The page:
Probably one of the very first things you learned doing with Angular was how to use
ngRepeat. It’s so easy and simple, you gotta love it. Here’s an example:
1 2 3 4 5
Now say you have a button above that list to refresh it.
The obvious implementation for this refresh would be something along these lines in your controller:
This is a trivial piece of code, but it would cause
ngRepeat to remove all
li elements of existing tasks and create them again, which might be expensive (e.g. we have a lot of them or each
li’s template is complex). That means a lot of DOM operations. That would make us sad pandas.
In something of a more real-world use case, where instead of our simple example template each task is its own directive, this might be very costly. A task directive that calculates a view model with even relatively simple operations like formatting dates is enough to make the refresh feel laggy. There’s a link to a fiddle with an example at the bottom of the post.
Why would Angular do this? Behind the scenes
ngRepeat adds a
$$hashKey property to each task to keep track of it. If you replace the original tasks with new tasks objects from the server, even if those are in fact totally identical to your original tasks, they won’t have the
$$hashKey property and so
ngRepeat won’t know they represent the same elements.
The annoying solution
The first solution that comes to mind to most developers is to not replace the whole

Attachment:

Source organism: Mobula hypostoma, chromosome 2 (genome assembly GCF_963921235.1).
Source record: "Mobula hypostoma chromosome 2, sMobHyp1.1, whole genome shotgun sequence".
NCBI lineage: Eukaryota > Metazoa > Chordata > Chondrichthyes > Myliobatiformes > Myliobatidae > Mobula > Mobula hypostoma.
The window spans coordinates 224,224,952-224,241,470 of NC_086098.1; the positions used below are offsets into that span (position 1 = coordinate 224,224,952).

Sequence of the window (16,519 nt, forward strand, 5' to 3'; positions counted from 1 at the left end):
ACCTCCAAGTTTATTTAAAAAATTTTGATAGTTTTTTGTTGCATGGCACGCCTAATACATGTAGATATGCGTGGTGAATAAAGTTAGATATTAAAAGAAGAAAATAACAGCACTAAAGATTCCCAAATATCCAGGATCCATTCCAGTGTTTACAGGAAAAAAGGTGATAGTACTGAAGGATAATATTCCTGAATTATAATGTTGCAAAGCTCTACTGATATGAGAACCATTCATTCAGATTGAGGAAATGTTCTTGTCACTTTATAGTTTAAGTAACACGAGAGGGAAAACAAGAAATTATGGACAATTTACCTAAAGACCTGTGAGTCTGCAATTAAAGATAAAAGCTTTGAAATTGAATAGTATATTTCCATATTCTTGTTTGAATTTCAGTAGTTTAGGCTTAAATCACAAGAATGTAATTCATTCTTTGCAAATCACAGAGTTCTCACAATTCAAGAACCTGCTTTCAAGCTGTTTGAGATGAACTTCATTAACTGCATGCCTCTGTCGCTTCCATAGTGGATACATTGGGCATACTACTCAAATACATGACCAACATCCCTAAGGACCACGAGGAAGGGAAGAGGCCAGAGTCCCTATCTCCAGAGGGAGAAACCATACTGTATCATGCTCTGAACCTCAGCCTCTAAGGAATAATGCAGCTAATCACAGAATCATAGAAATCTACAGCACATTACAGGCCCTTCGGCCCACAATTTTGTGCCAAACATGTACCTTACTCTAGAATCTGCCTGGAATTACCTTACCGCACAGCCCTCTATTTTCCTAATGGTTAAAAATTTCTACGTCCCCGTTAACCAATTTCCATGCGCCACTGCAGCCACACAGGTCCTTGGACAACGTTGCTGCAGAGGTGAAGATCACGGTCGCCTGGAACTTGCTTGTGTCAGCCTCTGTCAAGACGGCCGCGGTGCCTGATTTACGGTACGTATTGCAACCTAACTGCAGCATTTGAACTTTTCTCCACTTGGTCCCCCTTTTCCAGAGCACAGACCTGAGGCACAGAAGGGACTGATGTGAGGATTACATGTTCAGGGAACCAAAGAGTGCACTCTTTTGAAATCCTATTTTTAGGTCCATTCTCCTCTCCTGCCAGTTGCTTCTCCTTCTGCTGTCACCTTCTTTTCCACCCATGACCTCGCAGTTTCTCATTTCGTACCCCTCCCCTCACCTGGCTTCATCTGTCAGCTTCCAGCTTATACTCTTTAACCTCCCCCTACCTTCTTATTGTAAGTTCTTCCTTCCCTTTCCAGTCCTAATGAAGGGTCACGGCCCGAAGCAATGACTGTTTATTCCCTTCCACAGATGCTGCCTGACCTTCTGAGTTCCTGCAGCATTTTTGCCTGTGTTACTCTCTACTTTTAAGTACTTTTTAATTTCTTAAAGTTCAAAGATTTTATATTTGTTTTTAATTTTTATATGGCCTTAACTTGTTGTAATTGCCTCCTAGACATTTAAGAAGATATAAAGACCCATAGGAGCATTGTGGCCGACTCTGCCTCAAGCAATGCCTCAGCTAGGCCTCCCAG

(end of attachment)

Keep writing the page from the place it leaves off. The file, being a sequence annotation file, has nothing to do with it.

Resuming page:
$scope.tasks list, but update in place all the existing tasks objects with the data you received from the server. That would work because it means
$$hashKey property would be left intact in the original objects.
But that’s not fun, is it? I hate surgically tinkering with objects, as it is error prone, less readable and a pain to maintain.
track by to the rescue
In Angular 1.2 a new addition was made to the syntax of
ngRepeat: the amazingly awesome
track by clause. It allows you to specify your own key for
ngRepeat to identify objects by, instead of just generating unique IDs.
This means that you can change the above to be
ng-repeat="task in tasks track by task.id" and since the ID would be the same in both your original tasks and the updated ones from the server –
ngRepeat will know not to recreate the DOM elements and reuse them. Boom.
To get a better feel of the difference this makes, see this fiddle. By default it doesn’t use
track by and the date formatting it does is enough to make clicking “Refresh” feel noticeably slow on my computer. Try adding the
track by and see how it magically becomes instant, because the
task directive’s link function is no longer called on each refresh.
It’s really that easy to get a quick little boost in performance that also saves you writing annoying code.